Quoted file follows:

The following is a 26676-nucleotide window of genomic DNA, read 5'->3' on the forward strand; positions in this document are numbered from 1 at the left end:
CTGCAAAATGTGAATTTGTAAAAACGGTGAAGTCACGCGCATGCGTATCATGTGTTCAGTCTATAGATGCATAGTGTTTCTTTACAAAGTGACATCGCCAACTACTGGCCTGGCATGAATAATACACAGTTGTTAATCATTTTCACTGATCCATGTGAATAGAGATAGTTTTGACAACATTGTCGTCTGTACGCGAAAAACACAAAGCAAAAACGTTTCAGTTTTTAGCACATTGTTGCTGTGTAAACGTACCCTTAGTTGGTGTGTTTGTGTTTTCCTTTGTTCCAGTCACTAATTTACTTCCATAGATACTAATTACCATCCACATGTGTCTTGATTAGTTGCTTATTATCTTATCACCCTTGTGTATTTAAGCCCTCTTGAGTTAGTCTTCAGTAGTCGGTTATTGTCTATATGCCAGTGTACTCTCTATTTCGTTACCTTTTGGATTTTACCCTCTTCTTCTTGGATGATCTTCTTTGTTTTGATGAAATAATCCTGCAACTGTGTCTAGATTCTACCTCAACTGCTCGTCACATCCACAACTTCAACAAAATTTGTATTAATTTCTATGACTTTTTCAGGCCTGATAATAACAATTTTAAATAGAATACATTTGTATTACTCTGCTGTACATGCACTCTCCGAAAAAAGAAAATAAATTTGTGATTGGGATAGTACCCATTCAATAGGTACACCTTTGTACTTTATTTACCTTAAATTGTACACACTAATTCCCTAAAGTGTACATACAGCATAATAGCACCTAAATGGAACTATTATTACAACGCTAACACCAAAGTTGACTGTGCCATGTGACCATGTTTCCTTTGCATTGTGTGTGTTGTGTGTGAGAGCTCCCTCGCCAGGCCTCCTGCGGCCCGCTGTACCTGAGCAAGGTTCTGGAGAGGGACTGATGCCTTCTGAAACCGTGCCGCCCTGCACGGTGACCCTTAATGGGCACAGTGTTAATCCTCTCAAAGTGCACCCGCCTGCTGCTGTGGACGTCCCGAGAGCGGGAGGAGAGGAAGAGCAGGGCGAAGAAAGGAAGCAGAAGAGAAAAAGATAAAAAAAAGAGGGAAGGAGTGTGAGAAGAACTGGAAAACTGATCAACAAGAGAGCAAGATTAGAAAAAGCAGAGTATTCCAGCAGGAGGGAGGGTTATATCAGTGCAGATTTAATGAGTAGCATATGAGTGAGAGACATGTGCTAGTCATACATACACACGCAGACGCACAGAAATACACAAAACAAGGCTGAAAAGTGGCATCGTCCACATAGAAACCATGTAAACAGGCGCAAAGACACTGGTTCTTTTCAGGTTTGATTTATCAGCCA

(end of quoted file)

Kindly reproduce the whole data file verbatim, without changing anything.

The following is a 26676-nucleotide window of genomic DNA, read 5'->3' on the forward strand; positions in this document are numbered from 1 at the left end:
CTGCAAAATGTGAATTTGTAAAAACGGTGAAGTCACGCGCATGCGTATCATGTGTTCAGTCTATAGATGCATAGTGTTTCTTTACAAAGTGACATCGCCAACTACTGGCCTGGCATGAATAATACACAGTTGTTAATCATTTTCACTGATCCATGTGAATAGAGATAGTTTTGACAACATTGTCGTCTGTACGCGAAAAACACAAAGCAAAAACGTTTCAGTTTTTAGCACATTGTTGCTGTGTAAACGTACCCTTAGTTGGTGTGTTTGTGTTTTCCTTTGTTCCAGTCACTAATTTACTTCCATAGATACTAATTACCATCCACATGTGTCTTGATTAGTTGCTTATTATCTTATCACCCTTGTGTATTTAAGCCCTCTTGAGTTAGTCTTCAGTAGTCGGTTATTGTCTATATGCCAGTGTACTCTCTATTTCGTTACCTTTTGGATTTTACCCTCTTCTTCTTGGATGATCTTCTTTGTTTTGATGAAATAATCCTGCAACTGTGTCTAGATTCTACCTCAACTGCTCGTCACATCCACAACTTCAACAAAATTTGTATTAATTTCTATGACTTTTTCAGGCCTGATAATAACAATTTTAAATAGAATACATTTGTATTACTCTGCTGTACATGCACTCTCCGAAAAAAGAAAATAAATTTGTGATTGGGATAGTACCCATTCAATAGGTACACCTTTGTACTTTATTTACCTTAAATTGTACACACTAATTCCCTAAAGTGTACATACAGCATAATAGCACCTAAATGGAACTATTATTACAACGCTAACACCAAAGTTGACTGTGCCATGTGACCATGTTTCCTTTGCATTGTGTGTGTTGTGTGTGAGAGCTCCCTCGCCAGGCCTCCTGCGGCCCGCTGTACCTGAGCAAGGTTCTGGAGAGGGACTGATGCCTTCTGAAACCGTGCCGCCCTGCACGGTGACCCTTAATGGGCACAGTGTTAATCCTCTCAAAGTGCACCCGCCTGCTGCTGTGGACGTCCCGAGAGCGGGAGGAGAGGAAGAGCAGGGCGAAGAAAGGAAGCAGAAGAGAAAAAGATAAAAAAAAGAGGGAAGGAGTGTGAGAAGAACTGGAAAACTGATCAACAAGAGAGCAAGATTAGAAAAAGCAGAGTATTCCAGCAGGAGGGAGGGTTATATCAGTGCAGATTTAATGAGTAGCATATGAGTGAGAGACATGTGCTAGTCATACATACACACGCAGACGCACAGAAATACACAAAACAAGGCTGAAAAGTGGCATCGTCCACATAGAAACCATGTAAACAGGCGCAAAGACACTGGTTCTTTTCAGGTTTGATTTATCAGCCA